Living with bipolar I disorder can be an isolating experience and leave people feeling misunderstood, according to a Harris Poll survey published this month.
The survey was conducted by The Harris Poll on behalf of Alkermes Inc., in collaboration with the Depression and Bipolar Support Alliance, and polled 305 adults about their experiences living with and receiving treatment for the disorder.
Of those who responded, 81 percent reported feeling like no one understands what they go through in living with bipolar I disorder.
Among respondents who have attended school or been employed, 77 percent said living with the disorder makes them feel alone or isolated; 51 percent said the disorder makes them less productive at school and/or work; and 47 percent acknowledged they have tried to hide their condition from classmates or colleagues.
“Living with and managing bipolar I disorder can be a profoundly challenging experience, but it is important to remember that people with this condition can lead stable, enjoyable, and fulfilling lives,” said Michael Pollock, CEO of the Depression and Bipolar Support Alliance. “The perspectives shared through this survey by people living with bipolar I disorder underscore the need for effective medications and the importance of considering the unique needs and experiences of individuals living with this condition—whether physical, mental, or social—as people work with their health care providers to evaluate treatment options.”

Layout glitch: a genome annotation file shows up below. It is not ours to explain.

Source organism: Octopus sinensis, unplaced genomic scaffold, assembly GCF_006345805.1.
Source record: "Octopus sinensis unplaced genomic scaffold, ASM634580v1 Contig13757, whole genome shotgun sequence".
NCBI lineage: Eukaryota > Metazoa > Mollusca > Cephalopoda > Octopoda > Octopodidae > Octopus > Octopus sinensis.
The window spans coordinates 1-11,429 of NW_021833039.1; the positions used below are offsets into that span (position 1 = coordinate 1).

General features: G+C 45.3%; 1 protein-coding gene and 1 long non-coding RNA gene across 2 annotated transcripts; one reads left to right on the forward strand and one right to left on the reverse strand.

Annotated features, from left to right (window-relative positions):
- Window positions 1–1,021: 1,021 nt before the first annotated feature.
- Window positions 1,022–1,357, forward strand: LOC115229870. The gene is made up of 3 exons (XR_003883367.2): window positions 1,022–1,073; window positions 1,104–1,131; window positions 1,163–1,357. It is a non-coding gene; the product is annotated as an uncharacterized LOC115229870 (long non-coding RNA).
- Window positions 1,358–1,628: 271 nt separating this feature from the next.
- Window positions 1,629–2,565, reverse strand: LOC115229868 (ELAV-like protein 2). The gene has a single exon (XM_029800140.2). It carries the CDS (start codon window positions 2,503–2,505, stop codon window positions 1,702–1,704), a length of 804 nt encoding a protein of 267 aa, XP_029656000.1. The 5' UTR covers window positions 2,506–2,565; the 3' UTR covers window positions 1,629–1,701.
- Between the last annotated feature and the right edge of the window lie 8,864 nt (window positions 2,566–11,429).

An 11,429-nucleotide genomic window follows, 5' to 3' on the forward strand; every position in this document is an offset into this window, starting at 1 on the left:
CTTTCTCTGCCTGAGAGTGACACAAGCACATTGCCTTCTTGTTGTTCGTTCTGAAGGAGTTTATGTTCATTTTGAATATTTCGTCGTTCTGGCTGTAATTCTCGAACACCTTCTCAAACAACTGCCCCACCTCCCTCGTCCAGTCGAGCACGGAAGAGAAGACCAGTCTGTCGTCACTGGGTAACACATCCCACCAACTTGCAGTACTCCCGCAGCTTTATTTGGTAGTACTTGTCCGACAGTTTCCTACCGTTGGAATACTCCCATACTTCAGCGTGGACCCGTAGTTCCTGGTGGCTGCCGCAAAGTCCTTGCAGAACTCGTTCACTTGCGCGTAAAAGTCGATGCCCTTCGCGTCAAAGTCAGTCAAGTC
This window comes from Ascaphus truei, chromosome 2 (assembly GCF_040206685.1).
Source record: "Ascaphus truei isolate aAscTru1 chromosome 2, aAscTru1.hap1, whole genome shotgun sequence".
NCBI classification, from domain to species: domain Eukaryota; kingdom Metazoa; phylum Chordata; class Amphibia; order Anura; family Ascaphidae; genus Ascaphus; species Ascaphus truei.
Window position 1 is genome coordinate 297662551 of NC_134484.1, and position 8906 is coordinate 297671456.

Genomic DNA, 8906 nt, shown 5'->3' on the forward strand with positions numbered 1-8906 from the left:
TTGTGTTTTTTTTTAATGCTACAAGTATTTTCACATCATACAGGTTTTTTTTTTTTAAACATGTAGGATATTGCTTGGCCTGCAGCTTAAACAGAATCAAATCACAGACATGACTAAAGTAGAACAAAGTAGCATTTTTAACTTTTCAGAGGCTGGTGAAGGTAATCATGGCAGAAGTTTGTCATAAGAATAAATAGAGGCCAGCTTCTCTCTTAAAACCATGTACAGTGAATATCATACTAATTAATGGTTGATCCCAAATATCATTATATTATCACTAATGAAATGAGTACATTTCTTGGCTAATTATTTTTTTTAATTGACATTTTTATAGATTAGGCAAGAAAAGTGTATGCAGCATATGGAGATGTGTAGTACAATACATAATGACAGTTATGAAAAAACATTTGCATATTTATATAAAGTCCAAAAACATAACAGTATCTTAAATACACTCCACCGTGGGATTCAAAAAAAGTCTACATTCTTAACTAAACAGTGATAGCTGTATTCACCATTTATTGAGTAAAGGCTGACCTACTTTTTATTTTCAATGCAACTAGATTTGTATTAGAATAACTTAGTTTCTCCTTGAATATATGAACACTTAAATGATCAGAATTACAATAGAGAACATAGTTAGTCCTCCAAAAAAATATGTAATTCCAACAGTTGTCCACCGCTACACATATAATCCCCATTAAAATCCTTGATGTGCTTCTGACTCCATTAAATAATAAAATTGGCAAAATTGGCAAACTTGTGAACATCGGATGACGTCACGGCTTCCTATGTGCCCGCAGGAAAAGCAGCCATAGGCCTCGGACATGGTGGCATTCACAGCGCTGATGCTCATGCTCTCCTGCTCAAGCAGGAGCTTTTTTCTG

The survey also asked questions about treatment options; 70 percent of respondents said finding the right medication has been difficult and 80 percent said they wished treatment options came with fewer side effects.
“This survey provides valuable insights into the complexities of living with bipolar I disorder and the factors that people consider when making treatment decisions together with their healthcare providers,” said Sarah Akerman, M.D., Executive Director of Medical Affairs at Alkermes. “At Alkermes, we are dedicated to raising awareness of the unmet needs of people living with serious mental illness and advancing the development of new treatment options that may help address those needs.”